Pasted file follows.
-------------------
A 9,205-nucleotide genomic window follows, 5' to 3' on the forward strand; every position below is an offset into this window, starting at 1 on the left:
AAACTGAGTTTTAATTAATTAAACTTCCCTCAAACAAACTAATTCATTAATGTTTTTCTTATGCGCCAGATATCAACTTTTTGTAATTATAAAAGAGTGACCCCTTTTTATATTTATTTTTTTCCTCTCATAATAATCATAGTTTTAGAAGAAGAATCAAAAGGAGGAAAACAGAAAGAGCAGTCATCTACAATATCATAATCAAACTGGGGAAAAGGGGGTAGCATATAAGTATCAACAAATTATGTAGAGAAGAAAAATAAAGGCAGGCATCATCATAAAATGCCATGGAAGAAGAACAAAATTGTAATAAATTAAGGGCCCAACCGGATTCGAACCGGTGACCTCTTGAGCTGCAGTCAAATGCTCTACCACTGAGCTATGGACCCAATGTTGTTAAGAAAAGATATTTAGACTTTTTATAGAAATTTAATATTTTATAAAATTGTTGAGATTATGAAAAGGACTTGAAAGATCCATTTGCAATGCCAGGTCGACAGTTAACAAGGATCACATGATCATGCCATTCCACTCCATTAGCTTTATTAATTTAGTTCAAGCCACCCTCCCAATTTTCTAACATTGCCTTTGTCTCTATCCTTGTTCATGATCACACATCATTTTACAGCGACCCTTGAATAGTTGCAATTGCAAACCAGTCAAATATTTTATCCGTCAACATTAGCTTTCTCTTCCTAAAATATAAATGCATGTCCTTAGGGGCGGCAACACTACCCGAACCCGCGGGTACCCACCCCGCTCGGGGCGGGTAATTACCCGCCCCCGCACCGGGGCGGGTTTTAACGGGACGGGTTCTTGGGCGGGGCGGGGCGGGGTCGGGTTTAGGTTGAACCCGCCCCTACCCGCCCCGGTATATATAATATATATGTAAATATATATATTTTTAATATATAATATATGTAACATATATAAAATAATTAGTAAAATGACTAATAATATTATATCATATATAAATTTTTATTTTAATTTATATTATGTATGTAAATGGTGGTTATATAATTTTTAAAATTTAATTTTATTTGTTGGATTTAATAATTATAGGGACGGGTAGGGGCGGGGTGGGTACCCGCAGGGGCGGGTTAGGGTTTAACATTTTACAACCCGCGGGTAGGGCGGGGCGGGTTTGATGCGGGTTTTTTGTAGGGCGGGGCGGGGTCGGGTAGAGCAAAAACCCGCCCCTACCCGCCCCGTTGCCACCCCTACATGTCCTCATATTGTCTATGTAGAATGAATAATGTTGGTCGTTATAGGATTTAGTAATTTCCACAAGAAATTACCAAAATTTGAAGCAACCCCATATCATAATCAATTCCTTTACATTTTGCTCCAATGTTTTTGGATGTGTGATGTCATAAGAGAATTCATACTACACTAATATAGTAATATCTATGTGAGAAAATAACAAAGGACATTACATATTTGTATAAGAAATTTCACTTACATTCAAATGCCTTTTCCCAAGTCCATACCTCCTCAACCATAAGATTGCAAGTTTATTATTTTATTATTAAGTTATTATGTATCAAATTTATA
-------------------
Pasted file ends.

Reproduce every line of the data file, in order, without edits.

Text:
A 9,205-nucleotide genomic window follows, 5' to 3' on the forward strand; every position below is an offset into this window, starting at 1 on the left:
AAACTGAGTTTTAATTAATTAAACTTCCCTCAAACAAACTAATTCATTAATGTTTTTCTTATGCGCCAGATATCAACTTTTTGTAATTATAAAAGAGTGACCCCTTTTTATATTTATTTTTTTCCTCTCATAATAATCATAGTTTTAGAAGAAGAATCAAAAGGAGGAAAACAGAAAGAGCAGTCATCTACAATATCATAATCAAACTGGGGAAAAGGGGGTAGCATATAAGTATCAACAAATTATGTAGAGAAGAAAAATAAAGGCAGGCATCATCATAAAATGCCATGGAAGAAGAACAAAATTGTAATAAATTAAGGGCCCAACCGGATTCGAACCGGTGACCTCTTGAGCTGCAGTCAAATGCTCTACCACTGAGCTATGGACCCAATGTTGTTAAGAAAAGATATTTAGACTTTTTATAGAAATTTAATATTTTATAAAATTGTTGAGATTATGAAAAGGACTTGAAAGATCCATTTGCAATGCCAGGTCGACAGTTAACAAGGATCACATGATCATGCCATTCCACTCCATTAGCTTTATTAATTTAGTTCAAGCCACCCTCCCAATTTTCTAACATTGCCTTTGTCTCTATCCTTGTTCATGATCACACATCATTTTACAGCGACCCTTGAATAGTTGCAATTGCAAACCAGTCAAATATTTTATCCGTCAACATTAGCTTTCTCTTCCTAAAATATAAATGCATGTCCTTAGGGGCGGCAACACTACCCGAACCCGCGGGTACCCACCCCGCTCGGGGCGGGTAATTACCCGCCCCCGCACCGGGGCGGGTTTTAACGGGACGGGTTCTTGGGCGGGGCGGGGCGGGGTCGGGTTTAGGTTGAACCCGCCCCTACCCGCCCCGGTATATATAATATATATGTAAATATATATATTTTTAATATATAATATATGTAACATATATAAAATAATTAGTAAAATGACTAATAATATTATATCATATATAAATTTTTATTTTAATTTATATTATGTATGTAAATGGTGGTTATATAATTTTTAAAATTTAATTTTATTTGTTGGATTTAATAATTATAGGGACGGGTAGGGGCGGGGTGGGTACCCGCAGGGGCGGGTTAGGGTTTAACATTTTACAACCCGCGGGTAGGGCGGGGCGGGTTTGATGCGGGTTTTTTGTAGGGCGGGGCGGGGTCGGGTAGAGCAAAAACCCGCCCCTACCCGCCCCGTTGCCACCCCTACATGTCCTCATATTGTCTATGTAGAATGAATAATGTTGGTCGTTATAGGATTTAGTAATTTCCACAAGAAATTACCAAAATTTGAAGCAACCCCATATCATAATCAATTCCTTTACATTTTGCTCCAATGTTTTTGGATGTGTGATGTCATAAGAGAATTCATACTACACTAATATAGTAATATCTATGTGAGAAAATAACAAAGGACATTACATATTTGTATAAGAAATTTCACTTACATTCAAATGCCTTTTCCCAAGTCCATACCTCCTCAACCATAAGATTGCAAGTTTATTATTTTATTATTAAGTTATTATGTATCAAATTTATA